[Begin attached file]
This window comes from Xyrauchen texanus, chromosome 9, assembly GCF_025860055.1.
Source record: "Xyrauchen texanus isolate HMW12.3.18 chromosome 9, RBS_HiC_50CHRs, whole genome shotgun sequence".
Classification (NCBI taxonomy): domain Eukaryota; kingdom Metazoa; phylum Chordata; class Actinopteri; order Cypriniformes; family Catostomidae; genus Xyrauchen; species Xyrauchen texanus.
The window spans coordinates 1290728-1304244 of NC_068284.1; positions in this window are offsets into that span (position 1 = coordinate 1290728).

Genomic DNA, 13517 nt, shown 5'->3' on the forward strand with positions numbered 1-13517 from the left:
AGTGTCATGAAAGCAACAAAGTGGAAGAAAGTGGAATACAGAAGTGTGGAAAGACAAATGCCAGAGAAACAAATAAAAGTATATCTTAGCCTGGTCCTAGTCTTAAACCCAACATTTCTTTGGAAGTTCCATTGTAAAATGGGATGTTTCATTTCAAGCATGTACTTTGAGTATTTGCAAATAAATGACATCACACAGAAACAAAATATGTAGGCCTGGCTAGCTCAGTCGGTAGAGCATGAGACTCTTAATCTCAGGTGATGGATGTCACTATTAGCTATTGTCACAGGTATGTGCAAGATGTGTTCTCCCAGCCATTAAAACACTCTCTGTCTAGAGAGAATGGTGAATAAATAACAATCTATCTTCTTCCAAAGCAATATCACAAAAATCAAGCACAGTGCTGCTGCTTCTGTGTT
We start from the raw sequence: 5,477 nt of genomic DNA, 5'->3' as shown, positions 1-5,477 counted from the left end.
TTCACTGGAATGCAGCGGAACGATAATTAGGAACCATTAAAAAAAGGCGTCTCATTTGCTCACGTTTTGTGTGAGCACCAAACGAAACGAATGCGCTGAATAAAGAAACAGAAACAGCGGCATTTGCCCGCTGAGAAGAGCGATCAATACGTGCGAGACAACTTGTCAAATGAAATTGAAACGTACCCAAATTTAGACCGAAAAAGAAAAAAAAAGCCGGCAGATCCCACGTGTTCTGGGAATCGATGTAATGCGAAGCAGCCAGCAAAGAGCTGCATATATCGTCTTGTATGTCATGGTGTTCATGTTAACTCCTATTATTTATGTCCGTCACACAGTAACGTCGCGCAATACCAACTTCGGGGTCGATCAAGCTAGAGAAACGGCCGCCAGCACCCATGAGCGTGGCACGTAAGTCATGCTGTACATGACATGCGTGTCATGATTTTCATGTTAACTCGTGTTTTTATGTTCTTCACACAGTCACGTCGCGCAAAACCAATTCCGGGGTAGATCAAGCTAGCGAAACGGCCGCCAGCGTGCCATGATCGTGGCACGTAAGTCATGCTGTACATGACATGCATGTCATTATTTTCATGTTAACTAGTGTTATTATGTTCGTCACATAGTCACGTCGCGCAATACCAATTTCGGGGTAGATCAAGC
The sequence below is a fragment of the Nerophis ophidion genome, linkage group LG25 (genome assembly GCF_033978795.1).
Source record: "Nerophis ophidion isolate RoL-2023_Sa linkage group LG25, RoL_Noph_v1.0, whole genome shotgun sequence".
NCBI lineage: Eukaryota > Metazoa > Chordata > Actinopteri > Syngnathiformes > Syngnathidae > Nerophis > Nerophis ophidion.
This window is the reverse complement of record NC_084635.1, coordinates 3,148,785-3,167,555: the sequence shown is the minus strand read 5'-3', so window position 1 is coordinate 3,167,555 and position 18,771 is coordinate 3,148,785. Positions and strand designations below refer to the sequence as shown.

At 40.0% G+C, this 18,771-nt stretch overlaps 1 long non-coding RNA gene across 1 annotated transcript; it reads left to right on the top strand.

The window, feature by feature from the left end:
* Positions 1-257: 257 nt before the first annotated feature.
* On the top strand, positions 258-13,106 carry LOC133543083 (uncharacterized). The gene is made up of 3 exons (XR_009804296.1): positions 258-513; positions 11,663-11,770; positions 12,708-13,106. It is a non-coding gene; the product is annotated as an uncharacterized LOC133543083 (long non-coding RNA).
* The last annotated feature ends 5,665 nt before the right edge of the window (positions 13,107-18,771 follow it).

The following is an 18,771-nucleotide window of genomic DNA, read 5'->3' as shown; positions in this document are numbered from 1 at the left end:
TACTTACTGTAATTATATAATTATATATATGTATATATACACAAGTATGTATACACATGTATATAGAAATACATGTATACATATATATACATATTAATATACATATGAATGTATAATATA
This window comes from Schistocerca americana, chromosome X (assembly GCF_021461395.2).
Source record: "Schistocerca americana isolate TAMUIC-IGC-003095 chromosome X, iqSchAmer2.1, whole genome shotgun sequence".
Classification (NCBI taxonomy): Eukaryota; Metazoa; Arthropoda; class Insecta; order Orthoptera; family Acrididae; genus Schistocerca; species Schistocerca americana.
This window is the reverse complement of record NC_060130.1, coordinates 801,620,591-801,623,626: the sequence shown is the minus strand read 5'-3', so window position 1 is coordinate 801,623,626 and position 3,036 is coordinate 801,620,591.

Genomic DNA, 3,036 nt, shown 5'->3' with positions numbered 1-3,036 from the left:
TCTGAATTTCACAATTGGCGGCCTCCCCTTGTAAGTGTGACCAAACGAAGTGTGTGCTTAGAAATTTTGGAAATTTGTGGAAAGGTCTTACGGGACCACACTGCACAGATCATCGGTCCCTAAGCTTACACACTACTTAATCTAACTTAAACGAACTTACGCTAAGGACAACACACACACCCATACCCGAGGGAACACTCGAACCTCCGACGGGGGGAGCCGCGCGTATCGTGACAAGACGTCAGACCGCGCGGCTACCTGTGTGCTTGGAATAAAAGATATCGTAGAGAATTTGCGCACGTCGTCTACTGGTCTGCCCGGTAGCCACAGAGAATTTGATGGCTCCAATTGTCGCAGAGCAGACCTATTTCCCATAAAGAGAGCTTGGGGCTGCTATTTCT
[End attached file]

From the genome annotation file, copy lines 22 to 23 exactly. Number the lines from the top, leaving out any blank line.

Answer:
Classification (NCBI taxonomy): Eukaryota; Metazoa; Arthropoda; class Insecta; order Orthoptera; family Acrididae; genus Schistocerca; species Schistocerca americana.
This window is the reverse complement of record NC_060130.1, coordinates 801,620,591-801,623,626: the sequence shown is the minus strand read 5'-3', so window position 1 is coordinate 801,623,626 and position 3,036 is coordinate 801,620,591.